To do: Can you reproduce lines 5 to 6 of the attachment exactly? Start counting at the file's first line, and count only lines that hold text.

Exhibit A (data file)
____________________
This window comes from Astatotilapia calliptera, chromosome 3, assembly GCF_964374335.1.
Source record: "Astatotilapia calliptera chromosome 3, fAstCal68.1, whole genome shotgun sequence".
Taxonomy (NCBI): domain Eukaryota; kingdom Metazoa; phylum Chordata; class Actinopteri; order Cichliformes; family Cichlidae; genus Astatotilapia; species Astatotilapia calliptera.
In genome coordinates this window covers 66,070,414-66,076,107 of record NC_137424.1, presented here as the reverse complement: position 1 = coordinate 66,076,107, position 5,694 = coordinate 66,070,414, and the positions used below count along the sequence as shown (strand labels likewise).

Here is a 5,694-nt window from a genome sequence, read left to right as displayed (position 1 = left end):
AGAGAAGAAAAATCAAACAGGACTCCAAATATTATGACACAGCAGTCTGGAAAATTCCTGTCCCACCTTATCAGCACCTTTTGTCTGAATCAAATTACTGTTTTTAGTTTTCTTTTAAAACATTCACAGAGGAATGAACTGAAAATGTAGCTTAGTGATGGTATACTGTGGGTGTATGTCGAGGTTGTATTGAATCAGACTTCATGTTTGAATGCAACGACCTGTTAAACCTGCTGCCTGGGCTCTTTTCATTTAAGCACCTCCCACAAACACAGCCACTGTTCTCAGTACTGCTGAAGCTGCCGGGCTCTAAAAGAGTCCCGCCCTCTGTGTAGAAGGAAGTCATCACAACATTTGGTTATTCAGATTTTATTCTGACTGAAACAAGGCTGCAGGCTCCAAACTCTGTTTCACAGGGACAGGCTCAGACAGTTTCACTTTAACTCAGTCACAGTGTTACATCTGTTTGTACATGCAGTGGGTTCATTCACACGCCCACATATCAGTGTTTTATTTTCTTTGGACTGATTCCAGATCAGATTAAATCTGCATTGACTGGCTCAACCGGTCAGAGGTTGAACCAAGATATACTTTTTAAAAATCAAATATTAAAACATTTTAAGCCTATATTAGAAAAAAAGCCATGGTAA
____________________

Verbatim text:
Here is a 5,694-nt window from a genome sequence, read left to right as displayed (position 1 = left end):
AGAGAAGAAAAATCAAACAGGACTCCAAATATTATGACACAGCAGTCTGGAAAATTCCTGTCCCACCTTATCAGCACCTTTTGTCTGAATCAAATTACTGTTTTTAGTTTTCTTTTAAAACATTCACAGAGGAATGAACTGAAAATGTAGCTTAGTGATGGTATACTGTGGGTGTATGTCGAGGTTGTATTGAATCAGACTTCATGTTTGAATGCAACGACCTGTTAAACCTGCTGCCTGGGCTCTTTTCATTTAAGCACCTCCCACAAACACAGCCACTGTTCTCAGTACTGCTGAAGCTGCCGGGCTCTAAAAGAGTCCCGCCCTCTGTGTAGAAGGAAGTCATCACAACATTTGGTTATTCAGATTTTATTCTGACTGAAACAAGGCTGCAGGCTCCAAACTCTGTTTCACAGGGACAGGCTCAGACAGTTTCACTTTAACTCAGTCACAGTGTTACATCTGTTTGTACATGCAGTGGGTTCATTCACACGCCCACATATCAGTGTTTTATTTTCTTTGGACTGATTCCAGATCAGATTAAATCTGCATTGACTGGCTCAACCGGTCAGAGGTTGAACCAAGATATACTTTTTAAAAATCAAATATTAAAACATTTTAAGCCTATATTAGAAAAAAAGCCATGGTAA